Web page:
So let's now move on to the performance of our subgroups, starting with HealthCare. Sales of the HealthCare subgroup increased by 7% in the third quarter to EUR 4.7 billion. We saw a very dynamic increase in sales of our Pharma segment, which moved ahead by 11% to EUR 2.8 billion. The strong growth was driven by our new products, Xarelto, EYLEA, Stivarga and Xofigo, which posted combined sales of EUR 407 million or around EUR 440 million if adjusted for currency effect. Strong growth was again achieved for Xarelto, especially in Japan, Germany and France. We have gained leadership among the new oral anticoagulants. Then sales of EYLEA grew strong as well, particularly in Japan, Germany and Australia. Our new cancer drug, Stivarga, made encouraging contributions to the sales development at Pharma. Xofigo posted sales of EUR 12 million in the third quarter, following the product's launch in the U.S. And based on this success, we are now targeting more than EUR 1.4 billion in new product sales for 2013.

The performance of our established Pharma products was mixed in the quarter. On the positive side, sales of Kogenate rose by 15%, largely due to phasing effects. Our cancer drug, Nexavar, recorded sales gains of 11%, particularly as a result of price increases in the U.S. But on the negative side, sales of Betaferon and YAZ continued to recede by 7% and 15%, respectively, due to increased competition. Sales of Avelox and Glucobay receded by 11% and 13%, respectively, partly due to weaker demand in Asia/Pacific.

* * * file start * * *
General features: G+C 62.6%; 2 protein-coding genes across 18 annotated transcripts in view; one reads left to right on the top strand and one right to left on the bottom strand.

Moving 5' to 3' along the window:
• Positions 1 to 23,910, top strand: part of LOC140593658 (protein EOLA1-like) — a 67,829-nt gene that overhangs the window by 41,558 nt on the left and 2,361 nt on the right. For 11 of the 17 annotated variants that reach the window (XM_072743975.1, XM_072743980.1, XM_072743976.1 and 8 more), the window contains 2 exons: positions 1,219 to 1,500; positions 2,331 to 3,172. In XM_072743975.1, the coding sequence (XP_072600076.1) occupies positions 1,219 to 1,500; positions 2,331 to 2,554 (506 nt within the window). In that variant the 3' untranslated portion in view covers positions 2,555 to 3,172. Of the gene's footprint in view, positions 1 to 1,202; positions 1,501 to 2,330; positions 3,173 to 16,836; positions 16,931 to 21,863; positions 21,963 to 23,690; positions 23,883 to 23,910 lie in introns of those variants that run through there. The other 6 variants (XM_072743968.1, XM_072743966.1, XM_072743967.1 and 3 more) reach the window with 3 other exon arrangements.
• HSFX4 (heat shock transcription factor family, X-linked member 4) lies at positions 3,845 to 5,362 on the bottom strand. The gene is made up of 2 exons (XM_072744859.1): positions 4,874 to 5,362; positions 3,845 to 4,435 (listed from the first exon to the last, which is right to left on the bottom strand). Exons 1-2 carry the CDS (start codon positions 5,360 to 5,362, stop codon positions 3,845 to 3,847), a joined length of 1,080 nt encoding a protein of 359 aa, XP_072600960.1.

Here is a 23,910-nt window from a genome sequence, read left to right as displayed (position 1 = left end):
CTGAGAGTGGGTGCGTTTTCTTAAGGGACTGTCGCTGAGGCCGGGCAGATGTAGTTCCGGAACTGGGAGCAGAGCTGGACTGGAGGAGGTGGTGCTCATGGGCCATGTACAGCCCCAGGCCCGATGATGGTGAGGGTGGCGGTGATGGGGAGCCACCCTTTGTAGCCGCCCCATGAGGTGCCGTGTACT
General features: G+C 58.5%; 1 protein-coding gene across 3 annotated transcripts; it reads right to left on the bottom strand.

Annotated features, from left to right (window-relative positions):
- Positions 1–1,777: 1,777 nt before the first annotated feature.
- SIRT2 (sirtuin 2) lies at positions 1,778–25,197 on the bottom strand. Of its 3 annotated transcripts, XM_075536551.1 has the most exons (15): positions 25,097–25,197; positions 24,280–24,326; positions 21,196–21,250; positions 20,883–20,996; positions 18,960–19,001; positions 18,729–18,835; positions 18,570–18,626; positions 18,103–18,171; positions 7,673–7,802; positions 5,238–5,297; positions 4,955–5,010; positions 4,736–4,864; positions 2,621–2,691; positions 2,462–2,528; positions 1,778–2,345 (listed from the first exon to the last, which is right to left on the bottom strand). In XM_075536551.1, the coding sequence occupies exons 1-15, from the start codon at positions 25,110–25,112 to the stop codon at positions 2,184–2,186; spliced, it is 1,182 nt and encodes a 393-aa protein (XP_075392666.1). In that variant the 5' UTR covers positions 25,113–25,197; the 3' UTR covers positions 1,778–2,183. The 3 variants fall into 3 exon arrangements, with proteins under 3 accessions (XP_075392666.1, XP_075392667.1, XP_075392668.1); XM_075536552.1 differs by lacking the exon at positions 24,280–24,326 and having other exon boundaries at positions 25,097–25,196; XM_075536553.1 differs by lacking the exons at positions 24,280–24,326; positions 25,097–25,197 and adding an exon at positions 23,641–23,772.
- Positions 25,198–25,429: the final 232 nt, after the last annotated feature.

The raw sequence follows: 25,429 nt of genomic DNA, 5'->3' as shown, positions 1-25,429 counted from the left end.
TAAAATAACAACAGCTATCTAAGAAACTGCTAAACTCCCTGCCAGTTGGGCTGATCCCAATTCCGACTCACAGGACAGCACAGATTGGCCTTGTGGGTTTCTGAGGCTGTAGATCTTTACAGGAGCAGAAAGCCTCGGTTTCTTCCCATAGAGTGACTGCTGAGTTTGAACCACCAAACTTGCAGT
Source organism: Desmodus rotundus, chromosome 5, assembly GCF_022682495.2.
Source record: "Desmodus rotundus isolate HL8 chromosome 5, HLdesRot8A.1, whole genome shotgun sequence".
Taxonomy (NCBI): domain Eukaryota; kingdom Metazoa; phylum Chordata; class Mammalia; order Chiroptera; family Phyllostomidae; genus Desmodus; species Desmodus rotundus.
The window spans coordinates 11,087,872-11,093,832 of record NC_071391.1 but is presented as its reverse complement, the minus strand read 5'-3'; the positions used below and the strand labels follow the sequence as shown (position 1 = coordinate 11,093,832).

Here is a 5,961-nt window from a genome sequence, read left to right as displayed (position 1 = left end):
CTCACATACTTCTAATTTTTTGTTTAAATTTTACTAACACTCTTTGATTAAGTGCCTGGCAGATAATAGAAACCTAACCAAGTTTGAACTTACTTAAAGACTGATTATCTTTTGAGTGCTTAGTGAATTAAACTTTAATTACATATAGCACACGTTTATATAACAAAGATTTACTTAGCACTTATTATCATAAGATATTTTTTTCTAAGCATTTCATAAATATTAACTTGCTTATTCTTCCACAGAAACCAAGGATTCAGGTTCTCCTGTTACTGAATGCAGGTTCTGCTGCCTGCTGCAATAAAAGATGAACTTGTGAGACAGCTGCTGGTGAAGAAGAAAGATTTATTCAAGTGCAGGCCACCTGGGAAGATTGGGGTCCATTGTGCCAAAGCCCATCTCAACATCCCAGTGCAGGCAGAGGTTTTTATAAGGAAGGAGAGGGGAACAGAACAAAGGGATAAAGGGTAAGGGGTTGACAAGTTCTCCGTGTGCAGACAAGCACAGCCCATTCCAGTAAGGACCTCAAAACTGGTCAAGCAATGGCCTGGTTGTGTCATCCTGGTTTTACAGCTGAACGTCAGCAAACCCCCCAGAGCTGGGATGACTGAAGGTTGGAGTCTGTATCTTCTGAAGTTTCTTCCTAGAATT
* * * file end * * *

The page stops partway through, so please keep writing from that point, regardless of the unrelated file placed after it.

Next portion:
Following the strong sales growth of our new products, adjusted EBITDA of Pharma showed an 8% improvement over the prior year period. The earnings increase was partially offset by higher sales and marketing expenses for these products, as well as negative currency effects. Currency effects diminished earnings at Pharma by approximately EUR 60 million in the quarter.

Now let's move on to our Consumer Health business, which improved revenue by 3% in the third quarter to EUR 1.9 billion. Sales in our Consumer Care division rose by 5%. Our skincare product, Bepanthen, registered strong growth in the emerging markets and in Western Europe. Sales of the dietary supplement, Supradyn, also developed well, particularly in Russia.

Sales of the Medical Care division were level with the prior year period. Sales of contrast agents and medical devices in the Radiology and Interventional business improved while the Diabetes Care business was hampered, above all, by reimbursement pressures and product decline.

Sales in Animal Health division rose by 1% with the launch of our Seresto flea and tick collar in the United States contributing to growth.

Adjusted EBITDA of Consumer Health showed a slight decline of 1% as a result of higher marketing expenses in the emerging markets. In addition, currency effects diminished earnings.